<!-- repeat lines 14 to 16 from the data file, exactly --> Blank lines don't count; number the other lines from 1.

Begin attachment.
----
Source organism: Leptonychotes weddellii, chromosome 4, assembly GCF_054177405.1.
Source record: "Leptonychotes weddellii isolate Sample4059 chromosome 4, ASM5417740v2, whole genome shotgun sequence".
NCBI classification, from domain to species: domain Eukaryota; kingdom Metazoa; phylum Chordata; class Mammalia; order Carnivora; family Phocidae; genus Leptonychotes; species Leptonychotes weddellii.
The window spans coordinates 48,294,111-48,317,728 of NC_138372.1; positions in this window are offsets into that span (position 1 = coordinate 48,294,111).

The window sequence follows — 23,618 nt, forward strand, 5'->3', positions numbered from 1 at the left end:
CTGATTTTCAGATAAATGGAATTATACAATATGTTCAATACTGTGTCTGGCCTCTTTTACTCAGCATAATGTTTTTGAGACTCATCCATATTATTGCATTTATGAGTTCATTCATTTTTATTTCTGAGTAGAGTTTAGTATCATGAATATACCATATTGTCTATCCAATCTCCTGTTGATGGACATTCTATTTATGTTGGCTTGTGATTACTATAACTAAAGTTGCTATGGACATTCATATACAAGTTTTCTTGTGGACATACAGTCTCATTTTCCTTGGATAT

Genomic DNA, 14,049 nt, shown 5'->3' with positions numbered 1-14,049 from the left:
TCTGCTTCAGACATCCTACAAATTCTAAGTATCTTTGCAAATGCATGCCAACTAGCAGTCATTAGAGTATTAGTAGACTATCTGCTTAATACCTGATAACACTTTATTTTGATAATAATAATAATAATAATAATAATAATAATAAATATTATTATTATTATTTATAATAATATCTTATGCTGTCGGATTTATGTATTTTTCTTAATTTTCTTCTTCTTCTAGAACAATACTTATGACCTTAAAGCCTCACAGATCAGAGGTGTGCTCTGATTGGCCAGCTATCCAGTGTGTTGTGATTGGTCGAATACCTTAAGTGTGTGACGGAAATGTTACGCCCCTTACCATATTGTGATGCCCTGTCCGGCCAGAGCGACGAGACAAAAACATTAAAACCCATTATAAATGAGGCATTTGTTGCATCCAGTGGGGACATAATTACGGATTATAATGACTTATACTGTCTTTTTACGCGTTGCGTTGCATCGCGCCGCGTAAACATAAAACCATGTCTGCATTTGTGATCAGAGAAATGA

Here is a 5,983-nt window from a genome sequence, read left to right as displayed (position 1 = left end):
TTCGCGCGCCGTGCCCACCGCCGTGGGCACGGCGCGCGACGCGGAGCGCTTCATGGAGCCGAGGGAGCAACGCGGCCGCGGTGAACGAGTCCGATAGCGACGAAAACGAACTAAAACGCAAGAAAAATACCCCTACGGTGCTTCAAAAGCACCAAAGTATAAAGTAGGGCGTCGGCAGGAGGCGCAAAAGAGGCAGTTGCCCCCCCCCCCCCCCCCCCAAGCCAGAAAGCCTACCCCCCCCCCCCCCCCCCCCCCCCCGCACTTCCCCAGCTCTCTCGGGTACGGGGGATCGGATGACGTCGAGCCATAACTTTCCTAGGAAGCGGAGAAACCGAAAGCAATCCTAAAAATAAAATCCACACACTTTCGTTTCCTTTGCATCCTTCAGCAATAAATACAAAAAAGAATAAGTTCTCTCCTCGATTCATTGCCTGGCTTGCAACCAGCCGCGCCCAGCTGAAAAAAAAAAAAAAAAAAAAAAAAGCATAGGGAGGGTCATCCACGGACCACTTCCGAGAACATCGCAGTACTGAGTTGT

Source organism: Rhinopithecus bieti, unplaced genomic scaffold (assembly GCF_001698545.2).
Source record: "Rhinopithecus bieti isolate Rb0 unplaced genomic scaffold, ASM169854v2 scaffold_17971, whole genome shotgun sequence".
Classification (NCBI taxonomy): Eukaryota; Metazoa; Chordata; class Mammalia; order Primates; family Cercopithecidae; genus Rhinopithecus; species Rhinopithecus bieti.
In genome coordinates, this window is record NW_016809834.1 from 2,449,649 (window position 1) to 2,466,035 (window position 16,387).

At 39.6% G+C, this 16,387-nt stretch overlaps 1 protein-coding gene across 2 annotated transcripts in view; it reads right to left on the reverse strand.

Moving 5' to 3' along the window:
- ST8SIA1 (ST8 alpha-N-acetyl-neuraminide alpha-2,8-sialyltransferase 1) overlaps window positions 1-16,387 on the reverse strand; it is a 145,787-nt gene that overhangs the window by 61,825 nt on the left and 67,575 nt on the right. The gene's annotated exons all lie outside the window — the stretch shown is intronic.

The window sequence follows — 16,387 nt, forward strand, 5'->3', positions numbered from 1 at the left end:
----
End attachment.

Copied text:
In genome coordinates, this window is record NW_016809834.1 from 2,449,649 (window position 1) to 2,466,035 (window position 16,387).

At 39.6% G+C, this 16,387-nt stretch overlaps 1 protein-coding gene across 2 annotated transcripts in view; it reads right to left on the reverse strand.

Moving 5' to 3' along the window: